Jerusalem

Domes of the Church of the Holy Sepulchre.

Why is the Holiest Shrine in Christianity Guarded by Two Muslim Families?

The Church of the Holy Sepulchre in Jerusalem is considered to be the holiest site in Christianity. According to tradition, this was the place where Jesus Christ was crucified, buried, and...
Meteor strike.

Scotland’s Catastrophic Comet Conspiracy

In 1945, one of Britain’s social and intellectual elite, William Comyns Beaumont, a hyper-eccentric catastrophist published the most bizarre conspiracy theory of all time in which “Plato's legendary...
The Byzantine coins found near Jerusalem have been dated to around the time of a 614 siege.

1,400-Year-Old Coins are the Forgotten Remnants of a Terrifying Siege on Jerusalem

Israeli archaeologists have announced the discovery of a hoard of rare Byzantine bronze coins from a site dating back to 614 AD. The coins were discovered during excavations for the widening of the...
Can Different Religions Peacefully Share a Sacred Site? A Temple Mount Tragedy

Can Different Religions Peacefully Share a Sacred Site? A Temple Mount Tragedy

One of the major points of contention between Israel and the Arab/Moslem world is over the most sacred piece of real estate on the planet. At 37 acres, the Temple Mount is the focal point of prayer...
Adventist Adventurer Claimed to Have Found Ark of the Covenant Beneath Crucifixion Site

Adventist Adventurer Claimed to Have Found Ark of the Covenant Beneath Crucifixion Site

One of the greatest mysteries for believers of the Judeo-Christian religions is the present location of the Ark of the Covenant, a chest that is said to contain the two stone tablets of the original...
Illustration of Godfrey of Bouillon (central figure) from William of Tyre's Histoire d'Outremer, in the care of the British Museum.

Godfrey of Bouillon: Leader in the First Crusades and Ruler of the Kingdom of Jerusalem

Godfrey of Bouillon was a medieval Frankish nobleman best known for his role as one of the main leaders during the First Crusade. As a consequence of this successful military expedition to the Holy...
Rediscovering the Story of Egeria, a Remarkable 4th Century Female Pilgrim

Rediscovering the Story of Egeria, a Remarkable 4th Century Female Pilgrim

Egeria was a young woman who decided to make the trip of a lifetime and go to the Holy Land. But what inspired her to make that journey and walk half of the world all alone? She was born in beautiful...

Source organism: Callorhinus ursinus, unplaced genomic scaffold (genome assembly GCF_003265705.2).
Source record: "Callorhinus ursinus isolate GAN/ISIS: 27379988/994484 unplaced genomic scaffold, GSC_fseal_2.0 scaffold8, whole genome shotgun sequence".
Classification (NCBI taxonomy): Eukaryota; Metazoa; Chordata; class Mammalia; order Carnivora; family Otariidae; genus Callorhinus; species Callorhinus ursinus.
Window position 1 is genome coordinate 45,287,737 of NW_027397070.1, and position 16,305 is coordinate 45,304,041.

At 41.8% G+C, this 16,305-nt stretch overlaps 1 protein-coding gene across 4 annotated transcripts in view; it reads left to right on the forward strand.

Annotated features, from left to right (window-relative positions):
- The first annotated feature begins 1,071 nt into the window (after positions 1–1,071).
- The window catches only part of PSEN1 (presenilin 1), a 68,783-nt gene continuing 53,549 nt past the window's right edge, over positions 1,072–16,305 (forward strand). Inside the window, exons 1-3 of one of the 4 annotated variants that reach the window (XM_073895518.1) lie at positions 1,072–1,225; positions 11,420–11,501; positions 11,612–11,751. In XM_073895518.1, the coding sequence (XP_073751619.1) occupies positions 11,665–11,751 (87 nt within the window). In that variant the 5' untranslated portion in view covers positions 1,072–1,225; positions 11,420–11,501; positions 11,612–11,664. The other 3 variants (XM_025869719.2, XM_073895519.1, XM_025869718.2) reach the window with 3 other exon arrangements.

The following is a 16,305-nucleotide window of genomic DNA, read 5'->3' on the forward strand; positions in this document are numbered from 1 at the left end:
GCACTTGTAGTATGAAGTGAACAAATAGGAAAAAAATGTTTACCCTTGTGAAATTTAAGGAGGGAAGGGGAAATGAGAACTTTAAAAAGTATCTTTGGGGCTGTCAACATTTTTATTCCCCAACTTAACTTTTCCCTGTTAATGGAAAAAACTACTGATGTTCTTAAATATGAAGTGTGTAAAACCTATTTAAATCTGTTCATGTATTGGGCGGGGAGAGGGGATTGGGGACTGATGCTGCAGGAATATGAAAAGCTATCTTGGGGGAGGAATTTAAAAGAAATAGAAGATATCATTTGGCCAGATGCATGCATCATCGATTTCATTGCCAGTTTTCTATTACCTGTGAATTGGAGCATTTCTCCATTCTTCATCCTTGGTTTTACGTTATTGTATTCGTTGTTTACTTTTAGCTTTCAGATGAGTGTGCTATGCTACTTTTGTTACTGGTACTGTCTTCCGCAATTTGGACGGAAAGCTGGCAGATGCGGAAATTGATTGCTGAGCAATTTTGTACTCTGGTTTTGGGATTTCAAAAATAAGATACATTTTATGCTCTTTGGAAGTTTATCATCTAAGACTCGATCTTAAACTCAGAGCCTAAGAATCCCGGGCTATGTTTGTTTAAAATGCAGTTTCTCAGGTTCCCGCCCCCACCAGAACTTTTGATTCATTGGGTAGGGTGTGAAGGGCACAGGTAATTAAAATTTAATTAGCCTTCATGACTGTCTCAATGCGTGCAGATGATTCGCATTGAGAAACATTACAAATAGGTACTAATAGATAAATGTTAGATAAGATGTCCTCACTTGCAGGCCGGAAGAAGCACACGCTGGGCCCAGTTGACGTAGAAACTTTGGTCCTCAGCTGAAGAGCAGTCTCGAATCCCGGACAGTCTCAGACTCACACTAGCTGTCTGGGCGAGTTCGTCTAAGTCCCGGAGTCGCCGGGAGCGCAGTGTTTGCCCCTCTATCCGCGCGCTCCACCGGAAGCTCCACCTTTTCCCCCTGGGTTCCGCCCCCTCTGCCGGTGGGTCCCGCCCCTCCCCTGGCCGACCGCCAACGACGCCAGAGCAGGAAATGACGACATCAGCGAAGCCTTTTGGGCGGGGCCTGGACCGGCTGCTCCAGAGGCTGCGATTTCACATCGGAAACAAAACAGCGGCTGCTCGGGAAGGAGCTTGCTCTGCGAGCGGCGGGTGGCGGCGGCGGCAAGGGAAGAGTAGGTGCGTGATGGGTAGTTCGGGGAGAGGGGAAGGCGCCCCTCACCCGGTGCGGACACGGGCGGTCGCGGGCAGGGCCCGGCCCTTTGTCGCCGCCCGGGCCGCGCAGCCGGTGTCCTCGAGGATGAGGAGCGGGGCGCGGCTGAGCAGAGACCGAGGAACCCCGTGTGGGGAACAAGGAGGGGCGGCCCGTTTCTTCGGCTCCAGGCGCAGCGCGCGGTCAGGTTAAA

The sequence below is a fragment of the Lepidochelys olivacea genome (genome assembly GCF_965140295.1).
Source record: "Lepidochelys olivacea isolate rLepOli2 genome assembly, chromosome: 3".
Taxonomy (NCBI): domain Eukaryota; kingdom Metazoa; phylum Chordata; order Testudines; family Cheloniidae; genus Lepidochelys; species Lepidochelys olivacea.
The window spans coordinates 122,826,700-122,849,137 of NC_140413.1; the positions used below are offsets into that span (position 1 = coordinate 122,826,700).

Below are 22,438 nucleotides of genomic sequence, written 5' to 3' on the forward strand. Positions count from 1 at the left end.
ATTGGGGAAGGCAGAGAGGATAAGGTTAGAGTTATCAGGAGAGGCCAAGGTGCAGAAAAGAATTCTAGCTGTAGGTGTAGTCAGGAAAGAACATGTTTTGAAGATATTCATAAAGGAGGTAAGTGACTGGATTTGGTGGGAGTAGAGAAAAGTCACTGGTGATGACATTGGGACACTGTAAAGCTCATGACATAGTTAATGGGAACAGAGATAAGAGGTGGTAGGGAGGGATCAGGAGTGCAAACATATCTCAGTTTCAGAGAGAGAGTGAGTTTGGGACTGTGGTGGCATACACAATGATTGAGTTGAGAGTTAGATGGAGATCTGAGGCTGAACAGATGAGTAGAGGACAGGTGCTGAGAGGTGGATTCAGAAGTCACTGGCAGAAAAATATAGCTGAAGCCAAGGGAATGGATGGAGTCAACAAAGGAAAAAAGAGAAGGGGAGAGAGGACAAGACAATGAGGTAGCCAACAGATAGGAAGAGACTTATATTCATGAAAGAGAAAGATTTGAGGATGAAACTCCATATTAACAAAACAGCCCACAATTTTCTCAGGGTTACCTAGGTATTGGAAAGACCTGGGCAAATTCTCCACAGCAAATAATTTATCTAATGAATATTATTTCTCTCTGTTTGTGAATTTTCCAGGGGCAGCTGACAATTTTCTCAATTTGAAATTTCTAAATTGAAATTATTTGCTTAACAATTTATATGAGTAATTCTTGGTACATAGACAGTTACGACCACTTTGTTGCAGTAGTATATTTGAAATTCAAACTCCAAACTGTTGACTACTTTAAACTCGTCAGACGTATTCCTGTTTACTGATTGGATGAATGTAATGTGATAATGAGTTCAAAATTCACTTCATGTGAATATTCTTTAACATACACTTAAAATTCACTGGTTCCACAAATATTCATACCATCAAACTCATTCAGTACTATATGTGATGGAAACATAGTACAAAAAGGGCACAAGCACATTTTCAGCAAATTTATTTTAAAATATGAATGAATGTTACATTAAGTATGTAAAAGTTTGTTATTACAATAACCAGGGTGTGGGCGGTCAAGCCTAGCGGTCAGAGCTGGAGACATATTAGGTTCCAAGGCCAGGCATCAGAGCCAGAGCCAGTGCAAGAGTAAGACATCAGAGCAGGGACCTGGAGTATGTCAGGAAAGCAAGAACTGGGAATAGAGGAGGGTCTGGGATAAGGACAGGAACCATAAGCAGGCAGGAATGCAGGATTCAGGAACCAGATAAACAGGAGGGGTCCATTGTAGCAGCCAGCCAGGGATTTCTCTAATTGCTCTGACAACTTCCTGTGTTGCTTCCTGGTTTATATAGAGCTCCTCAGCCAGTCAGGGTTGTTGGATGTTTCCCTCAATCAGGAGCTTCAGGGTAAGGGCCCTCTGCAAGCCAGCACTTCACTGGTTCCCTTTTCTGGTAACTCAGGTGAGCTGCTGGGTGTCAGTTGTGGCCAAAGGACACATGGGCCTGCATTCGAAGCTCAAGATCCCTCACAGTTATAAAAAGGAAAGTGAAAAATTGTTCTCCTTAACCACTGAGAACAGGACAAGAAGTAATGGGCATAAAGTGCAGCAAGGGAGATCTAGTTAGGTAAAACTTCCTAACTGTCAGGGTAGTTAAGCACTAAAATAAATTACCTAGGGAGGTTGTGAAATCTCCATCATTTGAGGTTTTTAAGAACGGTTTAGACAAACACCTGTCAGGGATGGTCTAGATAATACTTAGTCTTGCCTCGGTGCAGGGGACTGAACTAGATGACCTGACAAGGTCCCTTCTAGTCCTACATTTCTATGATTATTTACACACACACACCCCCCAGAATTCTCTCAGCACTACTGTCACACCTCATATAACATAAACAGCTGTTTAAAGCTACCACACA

First Ever Ancient Gold Coin to Be Found in Jerusalem Bears Image of Emperor Nero

First Ever Ancient Gold Coin to Be Found in Jerusalem Bears Image of Emperor Nero

The discovery of a rare gold coin bearing the image of the Roman Emperor Nero at the University of North Carolina at Charlotte's archaeological excavations on Mount Zion in Jerusalem, has just been...
What is in that Reliquary? Trying to Find the True Cross

What is in that Reliquary? Trying to Find the True Cross

The cross of Jesus is one of the most important objects in Christianity and there are many reliquaries around the world which are believed to contain a piece of the cross. The most famous one is...
Image of “Our Lady, Mother of Grace,” Trsat, Croatia (prob. 12th cent.)

An Empty Tomb and a Site Full of Faith: Where Was the Virgin Mary Buried?

The Virgin Mary is one of the world most famous women from the ancient world. The teachings of her son surpassed her life story, but her tale provides one of the greatest legends about a mother's...
Parting the Waters of the City of Jerusalem in the Siloam Tunnel of King Hezekiah

Parting the Waters of the City of Jerusalem in the Siloam Tunnel of King Hezekiah

Hezekiah's Tunnel, or Siloam Tunnel, was a part of a magnificent water system in Jerusalem. It was built during the Iron Age at the end of eight century BC, and remains one of the greatest...
The second ossuary, found in 1982 in a concealed niche below the inscription

A Crucified King and Mysterious Bones: Whose Remains Were Hidden in the Abba Cave?

The Abba Cave is best known for being a tomb which contained the remains of a person who is believed to have been crucified. This cave is located in Givat HaMivtar, a suburban neighborhood in the...
Aerial view of Kaizer Hilltop with three sampled rock surfaces marked in black circles

Ancient Quarry Proves Human Impact on Landscape

Archaeologists from the Hebrew University of Jerusalem uncovered in central Israel the earliest known Neolithic quarry in the southern Levant, dating back 11,000 years. Finds from the site indicate...
Illustration of Godfrey of Bouillon (central figure) from William of Tyre's Histoire d'Outremer, in the care of the British Museum.

Godfrey of Bouillon: Leader in the First Crusades and Ruler of the Kingdom of Jerusalem